FSA News Item, 13 November 2008
The Food Standards Agency Chief Executive, Tim Smith, has written to stakeholders giving an update on the UK position on six artificial food colours and their effect on children's behaviour. Government Ministers have now agreed with the Agency proposal for a voluntary ban on these colours.
The Agency recommendation followed the Southampton study which looked into the effects of these colours, and proposed voluntary action by UK manufacturers to remove these artificial colours by the end of 2009.
The Agency will be working closely with manufacturers and retailers as they take this issue forward.
Within Europe there is an ongoing review of all food additives, which has started with colours. Proposals for new legislation on food additives (to update the existing law) contain a requirement that, 18 months after the new law comes into force, food placed on the market containing any of the six colours used in the Southampton study should carry additional label information that 'consumption may have an adverse effect on activity and attention in children'. This requirement is likely to come into force around the middle of 2010.
Agency advice to parents on colours and hyperactivity can be found at the link below.
The six food colourings in question are:
The text of the stakeholder letter can be seen below.
Copy of Text of Stakeholder Letter
12 November 2008
During autumn 2007, the Food Standards Agency held a series of meetings with stakeholders, which you or a representative from your organisation attended. This followed the publication of the study from Southampton University on certain food additives and their effect on children's behaviour. The FSA Board discussed the study in the light of the review of the work by the European Food Safety Authority (EFSA) in April 2008, agreeing its advice to UK Ministers. I am writing to update you on recent activities within Europe and the outcome of correspondence on this issue with Ministers.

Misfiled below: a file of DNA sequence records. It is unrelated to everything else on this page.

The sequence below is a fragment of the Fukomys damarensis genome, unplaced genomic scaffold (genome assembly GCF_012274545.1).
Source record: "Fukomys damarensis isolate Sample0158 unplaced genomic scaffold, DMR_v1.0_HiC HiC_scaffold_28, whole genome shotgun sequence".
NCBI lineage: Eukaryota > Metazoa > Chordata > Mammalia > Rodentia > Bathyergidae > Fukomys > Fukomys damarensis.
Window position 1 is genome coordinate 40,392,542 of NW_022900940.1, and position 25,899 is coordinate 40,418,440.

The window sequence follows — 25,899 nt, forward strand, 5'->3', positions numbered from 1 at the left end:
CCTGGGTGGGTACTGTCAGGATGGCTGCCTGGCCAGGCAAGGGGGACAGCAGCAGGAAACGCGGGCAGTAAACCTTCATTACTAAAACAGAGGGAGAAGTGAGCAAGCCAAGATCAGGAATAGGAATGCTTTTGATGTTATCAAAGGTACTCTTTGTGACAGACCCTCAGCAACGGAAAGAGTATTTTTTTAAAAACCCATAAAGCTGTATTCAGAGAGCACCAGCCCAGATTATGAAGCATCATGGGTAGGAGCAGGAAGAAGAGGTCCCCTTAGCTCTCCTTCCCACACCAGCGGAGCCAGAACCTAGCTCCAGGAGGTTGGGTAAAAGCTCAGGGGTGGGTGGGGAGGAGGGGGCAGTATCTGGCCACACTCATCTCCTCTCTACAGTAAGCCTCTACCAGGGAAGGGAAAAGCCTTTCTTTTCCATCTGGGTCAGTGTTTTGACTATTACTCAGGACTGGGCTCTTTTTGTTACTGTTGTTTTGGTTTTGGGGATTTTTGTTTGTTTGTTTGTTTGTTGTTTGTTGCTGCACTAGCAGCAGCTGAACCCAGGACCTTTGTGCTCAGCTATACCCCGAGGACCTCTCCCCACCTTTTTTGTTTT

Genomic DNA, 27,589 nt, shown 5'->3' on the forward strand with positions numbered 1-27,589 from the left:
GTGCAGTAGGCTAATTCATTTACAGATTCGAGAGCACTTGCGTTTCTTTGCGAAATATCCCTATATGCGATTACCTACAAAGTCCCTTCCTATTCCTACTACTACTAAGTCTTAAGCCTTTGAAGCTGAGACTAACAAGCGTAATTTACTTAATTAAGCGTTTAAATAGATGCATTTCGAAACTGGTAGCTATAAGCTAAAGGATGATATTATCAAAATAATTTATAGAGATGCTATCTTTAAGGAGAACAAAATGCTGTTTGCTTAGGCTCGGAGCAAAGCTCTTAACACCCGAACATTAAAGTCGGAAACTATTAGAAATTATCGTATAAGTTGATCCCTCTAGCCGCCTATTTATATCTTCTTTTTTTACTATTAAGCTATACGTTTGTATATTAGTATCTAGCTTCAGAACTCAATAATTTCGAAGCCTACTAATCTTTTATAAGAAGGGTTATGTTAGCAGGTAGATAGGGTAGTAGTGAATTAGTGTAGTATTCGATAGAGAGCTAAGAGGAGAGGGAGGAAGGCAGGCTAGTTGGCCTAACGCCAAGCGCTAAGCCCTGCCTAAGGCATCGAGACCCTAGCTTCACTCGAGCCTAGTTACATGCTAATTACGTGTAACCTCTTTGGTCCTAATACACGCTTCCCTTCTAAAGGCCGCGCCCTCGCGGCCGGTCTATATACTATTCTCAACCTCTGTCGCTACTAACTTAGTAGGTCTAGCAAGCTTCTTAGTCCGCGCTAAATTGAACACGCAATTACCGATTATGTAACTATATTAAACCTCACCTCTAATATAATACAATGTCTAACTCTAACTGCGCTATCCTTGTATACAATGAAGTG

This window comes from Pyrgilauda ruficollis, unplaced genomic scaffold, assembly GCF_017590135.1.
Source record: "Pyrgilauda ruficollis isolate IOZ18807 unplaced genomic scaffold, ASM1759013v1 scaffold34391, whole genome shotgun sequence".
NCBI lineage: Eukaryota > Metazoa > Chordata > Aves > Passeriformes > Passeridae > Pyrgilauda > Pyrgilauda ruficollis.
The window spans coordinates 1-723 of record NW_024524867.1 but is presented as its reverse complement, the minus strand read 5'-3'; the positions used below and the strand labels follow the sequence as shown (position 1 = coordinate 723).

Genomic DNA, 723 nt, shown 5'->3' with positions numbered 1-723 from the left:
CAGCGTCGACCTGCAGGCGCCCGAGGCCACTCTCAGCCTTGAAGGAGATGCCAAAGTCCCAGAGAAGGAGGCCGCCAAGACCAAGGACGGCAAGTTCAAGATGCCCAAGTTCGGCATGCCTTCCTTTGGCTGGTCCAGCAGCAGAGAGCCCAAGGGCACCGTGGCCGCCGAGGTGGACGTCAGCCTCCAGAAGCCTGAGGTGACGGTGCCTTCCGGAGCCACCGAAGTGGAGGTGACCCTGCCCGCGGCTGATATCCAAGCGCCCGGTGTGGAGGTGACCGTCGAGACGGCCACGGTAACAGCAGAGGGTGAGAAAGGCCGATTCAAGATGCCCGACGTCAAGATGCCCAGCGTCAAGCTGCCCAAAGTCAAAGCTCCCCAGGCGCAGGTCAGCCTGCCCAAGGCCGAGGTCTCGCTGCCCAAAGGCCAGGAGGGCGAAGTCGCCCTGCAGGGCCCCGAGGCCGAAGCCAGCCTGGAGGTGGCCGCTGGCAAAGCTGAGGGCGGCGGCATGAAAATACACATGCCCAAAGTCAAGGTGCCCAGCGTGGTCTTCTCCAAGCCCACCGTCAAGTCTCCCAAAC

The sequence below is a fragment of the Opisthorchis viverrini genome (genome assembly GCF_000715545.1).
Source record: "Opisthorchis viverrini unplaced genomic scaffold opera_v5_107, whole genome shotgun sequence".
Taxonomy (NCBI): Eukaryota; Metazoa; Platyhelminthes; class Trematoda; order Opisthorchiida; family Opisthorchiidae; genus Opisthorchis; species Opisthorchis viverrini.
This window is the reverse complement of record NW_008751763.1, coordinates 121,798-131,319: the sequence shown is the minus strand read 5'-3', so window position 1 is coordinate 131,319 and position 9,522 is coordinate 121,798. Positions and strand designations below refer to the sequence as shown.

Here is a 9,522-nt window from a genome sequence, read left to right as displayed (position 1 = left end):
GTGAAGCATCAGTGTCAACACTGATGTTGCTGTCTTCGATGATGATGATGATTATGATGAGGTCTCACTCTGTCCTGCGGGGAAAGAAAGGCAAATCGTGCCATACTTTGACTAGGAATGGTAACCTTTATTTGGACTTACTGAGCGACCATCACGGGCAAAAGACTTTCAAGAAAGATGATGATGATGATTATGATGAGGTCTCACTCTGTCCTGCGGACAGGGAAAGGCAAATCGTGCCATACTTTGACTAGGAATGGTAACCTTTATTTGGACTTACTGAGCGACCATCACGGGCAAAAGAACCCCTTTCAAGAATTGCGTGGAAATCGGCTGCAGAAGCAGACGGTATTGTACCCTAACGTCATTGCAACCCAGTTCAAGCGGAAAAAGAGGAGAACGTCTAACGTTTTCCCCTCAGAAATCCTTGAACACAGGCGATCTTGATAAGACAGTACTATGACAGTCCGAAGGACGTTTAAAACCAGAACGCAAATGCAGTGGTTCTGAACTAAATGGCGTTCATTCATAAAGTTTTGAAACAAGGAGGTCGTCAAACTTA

The FSA Board had agreed that the advice to Ministers and consumers should focus on the six artificial colours used in the Southampton study, as the primary function of sodium benzoate was as a preservative. It agreed to advise Ministers that there should be voluntary action by UK manufacturers to remove these artificial colours by 2009, with parallel action in the EU to phase them out over a specified period. It also agreed that the FSA advice to parents should be updated to reflect the Board's discussions.
Within Europe there is the on-going review of all food additives (which started with food colours) being undertaken by EFSA and separately, negotiations on the EC Food Improvements Agents Package which comprises proposals for new legislation on food additives to update the existing legislation which has been in place since the mid-1990's. Negotiations on this package started in 2006. During the second reading of the EC Food Improvement Agents Package the European Parliament proposed amendments in response to the results of the Southampton Study. As part of a second reading deal, the Council of Ministers and Parliament have agreed that 18 months after the new food additives Regulation comes into force, food placed on the market containing any of the six colours used in the Southampton study should carry additional label information that “consumption may have an adverse effect on activity and attention in children”. This requirement is likely to come into force around mid-2010.
Ministers have agreed with the approach proposed by the Board, regarding voluntary action in the UK. This is on the basis that the FSA takes a proportionate and targeted approach to the issue, including flexibility around the products covered and target dates. Ministers have also requested that the FSA works with those manufacturers and retailers who are unable to comply by the proposed deadline of end of 2009.
In taking account of this advice colleagues will shortly be contacting the food industry and retailers for information regarding product categories where a longer phase-out period may be required, before engaging in further discussions with the industry.
FSA Advice to Parents
The FSA has updated its advice on its website to parents on colours and hyperactivity. This can be found at: http://www.food.gov.uk/safereating/chemsafe/additivesbranch/colours/hyper/
In addition, the FSA is also considering how it can make further information available to consumers regarding products which contain the six artificial colours, taking into account the information which is already provided by industry and other organisations including Netmums and The Food Commission. In doing so Agency colleagues will wish to engage further with stakeholders on how this can be achieved.